Planning Your Time
For those interested in the history of the Old West, southwestern Montana is an incredibly rich destination; if you’re interested in the history of the gold rush, Native America, or frontier ranch life, you could easily spend a week here. That the region is also rich in hot springs, mountain recreation, and fishing just makes the living a bit easier.
Helena is a gracious small city backed up into a narrow Rocky Mountain valley. As the state capital, it deserves a couple of days’ visit just to check out the Montana State Capitol, the excellent Montana Historical Society Museum, and the amazing frontier architecture.
The massive Queen Anne mansions that line the graceful old streets are evidence of the city’s original wealth.
A second day in the Helena area should be spent exploring the environs, either gold mine ghost towns or the boat tours through Gates of the Mountains, where the first part of the Missouri River carves a canyon through sheer uplifts of limestone.
Butte, as you will discover, is another story. This scruffy, entirely fascinating mining center was once one of the West’s largest cities from 1880 to 1930; then the mines closed, leaving this once-thriving city more an open-air museum than an actual urban center. However, there’s history galore—and just wandering the streets, having drinks in venerable bars, and a long contemplation on just what an extraction economy really amounts to makes this one of Montana’s most unique destinations.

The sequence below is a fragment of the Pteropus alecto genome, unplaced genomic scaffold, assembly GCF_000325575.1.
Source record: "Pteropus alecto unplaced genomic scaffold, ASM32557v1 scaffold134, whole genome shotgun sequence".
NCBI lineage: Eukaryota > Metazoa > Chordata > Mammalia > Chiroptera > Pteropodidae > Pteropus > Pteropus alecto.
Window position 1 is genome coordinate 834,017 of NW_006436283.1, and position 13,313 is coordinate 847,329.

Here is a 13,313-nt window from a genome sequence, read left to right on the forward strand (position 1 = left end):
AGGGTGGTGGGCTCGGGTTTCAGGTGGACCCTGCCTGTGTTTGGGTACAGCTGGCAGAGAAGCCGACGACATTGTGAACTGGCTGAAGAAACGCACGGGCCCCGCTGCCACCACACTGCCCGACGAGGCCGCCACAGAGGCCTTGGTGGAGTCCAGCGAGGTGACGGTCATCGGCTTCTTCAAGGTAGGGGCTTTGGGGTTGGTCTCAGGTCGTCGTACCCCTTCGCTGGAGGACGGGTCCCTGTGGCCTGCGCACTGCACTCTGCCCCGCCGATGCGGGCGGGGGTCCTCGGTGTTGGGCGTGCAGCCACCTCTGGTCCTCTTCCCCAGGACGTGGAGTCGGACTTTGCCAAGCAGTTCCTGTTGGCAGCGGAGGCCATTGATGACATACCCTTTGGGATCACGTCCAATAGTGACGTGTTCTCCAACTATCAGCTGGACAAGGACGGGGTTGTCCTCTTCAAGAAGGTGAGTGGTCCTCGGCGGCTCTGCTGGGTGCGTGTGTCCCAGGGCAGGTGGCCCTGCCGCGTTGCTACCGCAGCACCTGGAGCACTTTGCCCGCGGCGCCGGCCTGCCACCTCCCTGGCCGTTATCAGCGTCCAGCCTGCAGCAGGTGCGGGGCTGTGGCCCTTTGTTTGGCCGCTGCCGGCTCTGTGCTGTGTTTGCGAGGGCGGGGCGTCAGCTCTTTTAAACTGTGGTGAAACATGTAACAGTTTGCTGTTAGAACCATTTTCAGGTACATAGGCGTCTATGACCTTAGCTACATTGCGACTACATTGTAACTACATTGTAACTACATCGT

Stop by the World Museum of Mining to marvel at the riches of silver and copper produced by “the richest hill on earth,” and visit Chinese opium dens and brothels—now museums—to get a sense of what the Western frontier was really like. Two days in Butte will just begin to scratch the surface if you’re a fan of Western history.
Downstream from Butte is Deer Lodge, where two completely incongruent sites are well worth a stop. The Old Montana Prison Complex is an eerily beautiful structure that served as the state penitentiary from the 1890s to 1979. Tours are fascinating, and if you like the feeling of being “in the pen,” stay for a theater production on the outdoor stage. The Grant-Kohrs Ranch National Historic Site tells a different tale of Western history—that of an early cattle ranch founded in the 1860s.
West of Deer Lodge and the Clark Fork Valley, in the western foothills of the Flint Creek Mountains, is Philipsburg, a beautifully preserved mining town that’s little changed since the 1890s. With a newly reopened summer theater—Montana’s oldest, built in 1891—good restaurants, and the excellent, newly remodeled Broadway Hotel from 1890, Philipsburg is a lovely spot to spend the night. And if by now you’ve got the mining bug, you can drive west of town to try your luck at mining for jewels at the Gem Mountain Sapphire Mine.
South of Philipsburg is the Big Hole Valley, a scenic high valley devoted to ranching, fishing, and recreation. A highlight is the Big Hole National Battlefield where the Nez Percé under Chief Joseph defeated the U.S. Army in 1877.
© W.C. McRae & Judy Jewell from Moon Montana, 7th Edition